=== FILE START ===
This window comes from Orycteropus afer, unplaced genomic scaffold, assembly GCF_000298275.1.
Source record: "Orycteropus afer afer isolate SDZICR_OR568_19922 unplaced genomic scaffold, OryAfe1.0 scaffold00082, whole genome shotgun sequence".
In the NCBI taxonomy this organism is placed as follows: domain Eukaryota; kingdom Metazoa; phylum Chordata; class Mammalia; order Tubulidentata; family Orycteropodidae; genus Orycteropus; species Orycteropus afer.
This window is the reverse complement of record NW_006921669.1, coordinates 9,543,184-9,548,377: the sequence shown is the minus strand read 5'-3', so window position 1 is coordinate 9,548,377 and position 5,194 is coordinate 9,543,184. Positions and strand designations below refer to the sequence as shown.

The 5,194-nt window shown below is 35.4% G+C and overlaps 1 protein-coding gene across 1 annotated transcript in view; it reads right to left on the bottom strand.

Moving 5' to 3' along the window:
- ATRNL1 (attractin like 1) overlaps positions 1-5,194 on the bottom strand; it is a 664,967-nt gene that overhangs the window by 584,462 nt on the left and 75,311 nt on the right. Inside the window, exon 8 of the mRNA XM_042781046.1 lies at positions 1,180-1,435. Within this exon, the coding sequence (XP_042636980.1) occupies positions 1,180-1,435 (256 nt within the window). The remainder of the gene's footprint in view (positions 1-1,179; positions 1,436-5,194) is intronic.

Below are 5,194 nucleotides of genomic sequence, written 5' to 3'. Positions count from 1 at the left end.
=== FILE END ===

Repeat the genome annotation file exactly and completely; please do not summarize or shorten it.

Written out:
This window comes from Orycteropus afer, unplaced genomic scaffold, assembly GCF_000298275.1.
Source record: "Orycteropus afer afer isolate SDZICR_OR568_19922 unplaced genomic scaffold, OryAfe1.0 scaffold00082, whole genome shotgun sequence".
In the NCBI taxonomy this organism is placed as follows: domain Eukaryota; kingdom Metazoa; phylum Chordata; class Mammalia; order Tubulidentata; family Orycteropodidae; genus Orycteropus; species Orycteropus afer.
This window is the reverse complement of record NW_006921669.1, coordinates 9,543,184-9,548,377: the sequence shown is the minus strand read 5'-3', so window position 1 is coordinate 9,548,377 and position 5,194 is coordinate 9,543,184. Positions and strand designations below refer to the sequence as shown.

The 5,194-nt window shown below is 35.4% G+C and overlaps 1 protein-coding gene across 1 annotated transcript in view; it reads right to left on the bottom strand.

Moving 5' to 3' along the window:
- ATRNL1 (attractin like 1) overlaps positions 1-5,194 on the bottom strand; it is a 664,967-nt gene that overhangs the window by 584,462 nt on the left and 75,311 nt on the right. Inside the window, exon 8 of the mRNA XM_042781046.1 lies at positions 1,180-1,435. Within this exon, the coding sequence (XP_042636980.1) occupies positions 1,180-1,435 (256 nt within the window). The remainder of the gene's footprint in view (positions 1-1,179; positions 1,436-5,194) is intronic.

Below are 5,194 nucleotides of genomic sequence, written 5' to 3'. Positions count from 1 at the left end.